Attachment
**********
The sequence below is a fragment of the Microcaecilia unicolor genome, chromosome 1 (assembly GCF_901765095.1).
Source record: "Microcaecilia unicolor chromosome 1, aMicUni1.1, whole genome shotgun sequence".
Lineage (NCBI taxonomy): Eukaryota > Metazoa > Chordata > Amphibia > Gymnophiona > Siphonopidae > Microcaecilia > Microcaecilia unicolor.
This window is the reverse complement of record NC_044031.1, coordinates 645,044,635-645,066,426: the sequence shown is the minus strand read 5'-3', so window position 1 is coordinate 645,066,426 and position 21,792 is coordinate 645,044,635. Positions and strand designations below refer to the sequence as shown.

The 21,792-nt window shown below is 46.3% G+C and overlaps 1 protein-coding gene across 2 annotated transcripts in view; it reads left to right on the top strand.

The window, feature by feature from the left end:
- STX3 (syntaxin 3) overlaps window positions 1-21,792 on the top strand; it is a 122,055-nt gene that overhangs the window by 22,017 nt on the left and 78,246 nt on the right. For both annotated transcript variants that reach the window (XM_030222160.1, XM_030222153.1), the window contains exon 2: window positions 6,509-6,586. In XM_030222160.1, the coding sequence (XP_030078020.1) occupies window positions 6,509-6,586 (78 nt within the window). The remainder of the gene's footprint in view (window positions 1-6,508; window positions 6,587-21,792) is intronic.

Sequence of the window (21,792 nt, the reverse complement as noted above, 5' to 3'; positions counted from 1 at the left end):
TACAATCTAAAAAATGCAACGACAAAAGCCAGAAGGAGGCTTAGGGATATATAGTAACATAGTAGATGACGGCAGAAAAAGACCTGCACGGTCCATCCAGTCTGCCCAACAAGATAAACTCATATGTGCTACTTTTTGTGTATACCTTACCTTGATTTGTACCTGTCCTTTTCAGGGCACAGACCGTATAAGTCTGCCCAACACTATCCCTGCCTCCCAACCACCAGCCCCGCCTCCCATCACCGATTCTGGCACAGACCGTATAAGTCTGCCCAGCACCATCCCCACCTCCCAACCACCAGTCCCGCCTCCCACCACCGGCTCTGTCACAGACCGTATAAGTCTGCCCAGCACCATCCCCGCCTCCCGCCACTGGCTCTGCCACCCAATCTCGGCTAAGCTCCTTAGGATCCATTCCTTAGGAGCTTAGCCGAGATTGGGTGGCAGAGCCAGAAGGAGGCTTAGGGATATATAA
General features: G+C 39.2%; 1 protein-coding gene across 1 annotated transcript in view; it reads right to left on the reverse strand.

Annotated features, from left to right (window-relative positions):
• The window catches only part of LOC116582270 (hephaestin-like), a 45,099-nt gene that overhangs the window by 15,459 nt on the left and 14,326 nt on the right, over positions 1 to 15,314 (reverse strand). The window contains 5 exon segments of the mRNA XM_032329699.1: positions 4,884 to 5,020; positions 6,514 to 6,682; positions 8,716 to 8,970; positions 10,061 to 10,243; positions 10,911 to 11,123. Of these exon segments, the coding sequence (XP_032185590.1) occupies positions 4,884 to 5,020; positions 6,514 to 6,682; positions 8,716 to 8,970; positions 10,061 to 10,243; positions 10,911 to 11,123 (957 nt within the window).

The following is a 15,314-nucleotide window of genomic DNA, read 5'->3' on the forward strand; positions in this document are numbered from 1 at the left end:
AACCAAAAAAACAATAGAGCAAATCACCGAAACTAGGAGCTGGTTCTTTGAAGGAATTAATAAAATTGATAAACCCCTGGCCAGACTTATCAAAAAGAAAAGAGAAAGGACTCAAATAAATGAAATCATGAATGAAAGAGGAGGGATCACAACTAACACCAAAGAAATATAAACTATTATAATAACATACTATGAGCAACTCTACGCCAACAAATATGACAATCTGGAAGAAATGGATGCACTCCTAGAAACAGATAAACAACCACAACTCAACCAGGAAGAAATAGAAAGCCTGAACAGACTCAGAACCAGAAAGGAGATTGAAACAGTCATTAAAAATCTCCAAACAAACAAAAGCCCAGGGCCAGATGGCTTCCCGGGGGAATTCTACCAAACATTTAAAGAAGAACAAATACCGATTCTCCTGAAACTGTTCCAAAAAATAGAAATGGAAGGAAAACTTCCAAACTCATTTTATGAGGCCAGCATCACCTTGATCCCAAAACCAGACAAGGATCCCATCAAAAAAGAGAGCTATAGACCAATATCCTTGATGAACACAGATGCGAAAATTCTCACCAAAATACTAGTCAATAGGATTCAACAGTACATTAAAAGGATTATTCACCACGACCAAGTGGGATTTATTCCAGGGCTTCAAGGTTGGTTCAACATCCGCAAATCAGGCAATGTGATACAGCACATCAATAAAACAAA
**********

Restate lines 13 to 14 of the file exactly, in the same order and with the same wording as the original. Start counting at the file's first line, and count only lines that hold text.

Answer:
The following is a 15,314-nucleotide window of genomic DNA, read 5'->3' on the forward strand; positions in this document are numbered from 1 at the left end:
AACCAAAAAAACAATAGAGCAAATCACCGAAACTAGGAGCTGGTTCTTTGAAGGAATTAATAAAATTGATAAACCCCTGGCCAGACTTATCAAAAAGAAAAGAGAAAGGACTCAAATAAATGAAATCATGAATGAAAGAGGAGGGATCACAACTAACACCAAAGAAATATAAACTATTATAATAACATACTATGAGCAACTCTACGCCAACAAATATGACAATCTGGAAGAAATGGATGCACTCCTAGAAACAGATAAACAACCACAACTCAACCAGGAAGAAATAGAAAGCCTGAACAGACTCAGAACCAGAAAGGAGATTGAAACAGTCATTAAAAATCTCCAAACAAACAAAAGCCCAGGGCCAGATGGCTTCCCGGGGGAATTCTACCAAACATTTAAAGAAGAACAAATACCGATTCTCCTGAAACTGTTCCAAAAAATAGAAATGGAAGGAAAACTTCCAAACTCATTTTATGAGGCCAGCATCACCTTGATCCCAAAACCAGACAAGGATCCCATCAAAAAAGAGAGCTATAGACCAATATCCTTGATGAACACAGATGCGAAAATTCTCACCAAAATACTAGTCAATAGGATTCAACAGTACATTAAAAGGATTATTCACCACGACCAAGTGGGATTTATTCCAGGGCTTCAAGGTTGGTTCAACATCCGCAAATCAGGCAATGTGATACAGCACATCAATAAAACAAA